Chow was asked if any of the three funds were impaired during the recent credit crisis. She responded that some prime money market funds had experienced volatility but not the three recommended funds and that had there been a problem HEK believes the parent company would have come to the rescue.
There was a discussion about the relative merits of money market, stable value and guaranteed interest funds. Pawlisch observed that money market funds are more conservative but stable value funds offer a higher return. Hank Stone recommended that the committee choose a money market fund and a stable value fund and decide at a later point whether to offer both as core funds.
Motion: Mike Hardie moved to select Vanguard Prime Money Market Fund in the new investment structure as one of the core/tier 2 funds. Carla Henson seconded.
There was a discussion about the wisdom of possibly ending up with more Vanguard funds in the lineup than the committee is comfortable with. It was agreed that later in the process, the RPAC will take a look back at the entire portfolio and possibly make changes to earlier fund choices. The motion passed unanimously.
Dan Pawlisch led a discussion about broad index funds. There was a long discussion about the challenges presented by the lack of cooperation between Fidelity and TIAA CREF.
Rebecca Chow presented six recommended fixed income manager candidates, none of which exactly replicated the Barclays Aggregate Bond Index.
Motion: Kent Ervin moved that we use the Vanguard Total Bond Market Index Fund in the new investment structure as one of the core/tier 2 funds. Robb Bay seconded. The motion passed 7 to 1, Mike Hardie dissenting. Fidelity was a strong second choice.
Pawlisch led a discussion about US equity index funds. Corey Schier from HEK’s equity
group joined by telephone and reviewed/recommended passive equity manager candidates.
There was a long discussion about how broad of an index fund to use.
Motion: Mike Hardie moved to pick the Fidelity Spartan Total Market Index Fund in the new investment structure as one of the core/tier 2 funds. Pat LaPutt seconded. The motion passed unanimously. It was noted that the Vanguard Total Stock Market Index Fund was a strong second choice and when the Committee revisits the overall portfolio prior to roll-out this fund could be substituted if necessary.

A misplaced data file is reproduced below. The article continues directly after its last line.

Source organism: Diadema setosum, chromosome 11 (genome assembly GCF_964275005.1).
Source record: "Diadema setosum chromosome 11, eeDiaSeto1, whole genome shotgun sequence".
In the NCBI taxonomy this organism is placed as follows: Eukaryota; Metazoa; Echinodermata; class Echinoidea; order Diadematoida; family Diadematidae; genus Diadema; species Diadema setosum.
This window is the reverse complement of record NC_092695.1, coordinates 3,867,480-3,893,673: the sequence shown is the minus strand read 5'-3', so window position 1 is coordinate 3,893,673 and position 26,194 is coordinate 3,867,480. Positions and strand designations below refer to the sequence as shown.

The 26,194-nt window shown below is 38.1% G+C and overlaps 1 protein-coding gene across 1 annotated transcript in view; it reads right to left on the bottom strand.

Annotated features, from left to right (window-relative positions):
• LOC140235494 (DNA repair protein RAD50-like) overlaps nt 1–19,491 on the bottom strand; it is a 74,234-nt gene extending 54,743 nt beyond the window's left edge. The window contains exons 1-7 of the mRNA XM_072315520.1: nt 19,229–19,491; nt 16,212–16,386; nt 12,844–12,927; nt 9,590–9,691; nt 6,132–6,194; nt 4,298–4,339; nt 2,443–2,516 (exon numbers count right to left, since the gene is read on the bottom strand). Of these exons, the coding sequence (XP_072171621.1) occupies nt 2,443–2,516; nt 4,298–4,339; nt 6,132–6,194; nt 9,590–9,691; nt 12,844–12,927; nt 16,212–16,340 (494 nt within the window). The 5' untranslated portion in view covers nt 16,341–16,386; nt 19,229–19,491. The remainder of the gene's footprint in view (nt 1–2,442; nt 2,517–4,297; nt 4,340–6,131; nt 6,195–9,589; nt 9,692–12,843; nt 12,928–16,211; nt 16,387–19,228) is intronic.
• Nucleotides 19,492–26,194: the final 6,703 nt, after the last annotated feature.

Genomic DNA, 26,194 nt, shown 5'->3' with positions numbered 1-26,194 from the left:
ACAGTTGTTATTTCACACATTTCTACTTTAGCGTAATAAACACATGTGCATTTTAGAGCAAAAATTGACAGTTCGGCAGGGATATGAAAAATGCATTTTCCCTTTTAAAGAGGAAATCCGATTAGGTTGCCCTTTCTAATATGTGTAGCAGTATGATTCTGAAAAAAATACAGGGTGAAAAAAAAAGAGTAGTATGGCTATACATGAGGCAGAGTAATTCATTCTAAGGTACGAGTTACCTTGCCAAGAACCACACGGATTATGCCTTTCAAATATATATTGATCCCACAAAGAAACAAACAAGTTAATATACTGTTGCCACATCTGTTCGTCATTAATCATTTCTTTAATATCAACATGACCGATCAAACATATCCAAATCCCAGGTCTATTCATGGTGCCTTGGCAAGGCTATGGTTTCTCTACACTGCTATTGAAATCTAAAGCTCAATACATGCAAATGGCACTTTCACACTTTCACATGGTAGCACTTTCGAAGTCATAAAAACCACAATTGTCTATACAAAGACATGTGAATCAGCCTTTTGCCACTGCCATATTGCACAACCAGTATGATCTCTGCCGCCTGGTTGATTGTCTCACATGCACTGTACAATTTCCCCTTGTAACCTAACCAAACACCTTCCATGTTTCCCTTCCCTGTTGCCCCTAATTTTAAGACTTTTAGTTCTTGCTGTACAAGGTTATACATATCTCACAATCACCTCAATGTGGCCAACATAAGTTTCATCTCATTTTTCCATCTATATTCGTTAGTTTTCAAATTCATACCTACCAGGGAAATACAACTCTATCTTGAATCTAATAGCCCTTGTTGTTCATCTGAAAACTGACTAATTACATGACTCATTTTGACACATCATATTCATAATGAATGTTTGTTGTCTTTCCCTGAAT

Pawlisch led a discussion on non-US equity funds.
Motion: Kent Ervin moved to select Vanguard Total International Stock Index Fund in the new investment structure as one of the core/tier 2 funds. Pat LaPutt seconded. The motion passed unanimously. Fidelity Spartan Global ex-US Index Fund was a strong second choice and when the Committee revisits the overall portfolio prior to rollout this fund could be substituted if necessary.
Ruth Schau led a discussion about the upcoming RFP process. The Committee agreed to hold a special meeting in March to discuss a guaranteed income option and how to structure administrative fees.
In addition to the current three vendors, it was agreed that the RFP will be advertised and open to all qualified bidders. It was agreed that consideration would be given to large providers with some level of 403(b) business.
There was a discussion about the formation of an RFP subcommittee. It was agreed that the full committee would engage in the RFP process instead of a subcommittee.
It was agreed that there would be a second special meeting in March to discuss the Tier III investment lineup. George Dombroski was asked to coordinate the meeting dates in March. Dan Pawlisch was asked to have material out to the Committee 5 days in advance of the meetings so that those that can’t attend in person can provide input via email.
The meeting was adjourned at 4:00.
Prepared by: George Dombroski, Retirement Plan Alternative Manager